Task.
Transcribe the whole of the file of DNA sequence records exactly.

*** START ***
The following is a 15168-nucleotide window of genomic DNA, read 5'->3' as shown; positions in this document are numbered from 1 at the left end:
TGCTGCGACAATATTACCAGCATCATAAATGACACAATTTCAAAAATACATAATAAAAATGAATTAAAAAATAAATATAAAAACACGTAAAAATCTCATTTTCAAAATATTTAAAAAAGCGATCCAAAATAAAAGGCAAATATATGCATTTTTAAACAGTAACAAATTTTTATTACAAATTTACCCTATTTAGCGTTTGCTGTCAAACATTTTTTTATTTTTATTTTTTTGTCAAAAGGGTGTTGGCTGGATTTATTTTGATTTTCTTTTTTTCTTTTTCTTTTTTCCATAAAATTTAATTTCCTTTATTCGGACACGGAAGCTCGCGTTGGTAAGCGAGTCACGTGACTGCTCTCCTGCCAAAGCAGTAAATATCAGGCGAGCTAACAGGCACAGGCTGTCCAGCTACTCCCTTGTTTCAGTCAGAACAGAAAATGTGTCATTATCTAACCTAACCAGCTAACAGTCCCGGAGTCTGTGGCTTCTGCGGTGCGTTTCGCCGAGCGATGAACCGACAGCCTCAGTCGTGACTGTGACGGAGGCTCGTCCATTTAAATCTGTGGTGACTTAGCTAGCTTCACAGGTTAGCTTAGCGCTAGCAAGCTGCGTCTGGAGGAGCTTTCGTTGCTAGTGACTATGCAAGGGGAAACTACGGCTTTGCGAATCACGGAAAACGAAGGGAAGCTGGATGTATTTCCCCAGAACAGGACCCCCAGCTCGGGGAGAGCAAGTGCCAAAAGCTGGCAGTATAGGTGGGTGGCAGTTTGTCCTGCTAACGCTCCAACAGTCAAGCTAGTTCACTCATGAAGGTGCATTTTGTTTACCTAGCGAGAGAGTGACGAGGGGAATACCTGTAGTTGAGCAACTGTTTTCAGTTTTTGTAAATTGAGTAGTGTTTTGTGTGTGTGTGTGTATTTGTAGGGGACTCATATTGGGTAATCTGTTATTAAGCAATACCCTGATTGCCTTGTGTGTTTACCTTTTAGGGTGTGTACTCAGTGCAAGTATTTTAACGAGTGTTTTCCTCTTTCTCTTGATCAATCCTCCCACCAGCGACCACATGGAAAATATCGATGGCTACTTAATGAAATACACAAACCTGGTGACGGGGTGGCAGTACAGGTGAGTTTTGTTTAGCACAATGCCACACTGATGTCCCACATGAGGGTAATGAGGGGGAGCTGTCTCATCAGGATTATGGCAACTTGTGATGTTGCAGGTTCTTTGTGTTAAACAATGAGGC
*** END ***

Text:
The following is a 15168-nucleotide window of genomic DNA, read 5'->3' as shown; positions in this document are numbered from 1 at the left end:
TGCTGCGACAATATTACCAGCATCATAAATGACACAATTTCAAAAATACATAATAAAAATGAATTAAAAAATAAATATAAAAACACGTAAAAATCTCATTTTCAAAATATTTAAAAAAGCGATCCAAAATAAAAGGCAAATATATGCATTTTTAAACAGTAACAAATTTTTATTACAAATTTACCCTATTTAGCGTTTGCTGTCAAACATTTTTTTATTTTTATTTTTTTGTCAAAAGGGTGTTGGCTGGATTTATTTTGATTTTCTTTTTTTCTTTTTCTTTTTTCCATAAAATTTAATTTCCTTTATTCGGACACGGAAGCTCGCGTTGGTAAGCGAGTCACGTGACTGCTCTCCTGCCAAAGCAGTAAATATCAGGCGAGCTAACAGGCACAGGCTGTCCAGCTACTCCCTTGTTTCAGTCAGAACAGAAAATGTGTCATTATCTAACCTAACCAGCTAACAGTCCCGGAGTCTGTGGCTTCTGCGGTGCGTTTCGCCGAGCGATGAACCGACAGCCTCAGTCGTGACTGTGACGGAGGCTCGTCCATTTAAATCTGTGGTGACTTAGCTAGCTTCACAGGTTAGCTTAGCGCTAGCAAGCTGCGTCTGGAGGAGCTTTCGTTGCTAGTGACTATGCAAGGGGAAACTACGGCTTTGCGAATCACGGAAAACGAAGGGAAGCTGGATGTATTTCCCCAGAACAGGACCCCCAGCTCGGGGAGAGCAAGTGCCAAAAGCTGGCAGTATAGGTGGGTGGCAGTTTGTCCTGCTAACGCTCCAACAGTCAAGCTAGTTCACTCATGAAGGTGCATTTTGTTTACCTAGCGAGAGAGTGACGAGGGGAATACCTGTAGTTGAGCAACTGTTTTCAGTTTTTGTAAATTGAGTAGTGTTTTGTGTGTGTGTGTGTATTTGTAGGGGACTCATATTGGGTAATCTGTTATTAAGCAATACCCTGATTGCCTTGTGTGTTTACCTTTTAGGGTGTGTACTCAGTGCAAGTATTTTAACGAGTGTTTTCCTCTTTCTCTTGATCAATCCTCCCACCAGCGACCACATGGAAAATATCGATGGCTACTTAATGAAATACACAAACCTGGTGACGGGGTGGCAGTACAGGTGAGTTTTGTTTAGCACAATGCCACACTGATGTCCCACATGAGGGTAATGAGGGGGAGCTGTCTCATCAGGATTATGGCAACTTGTGATGTTGCAGGTTCTTTGTGTTAAACAATGAGGC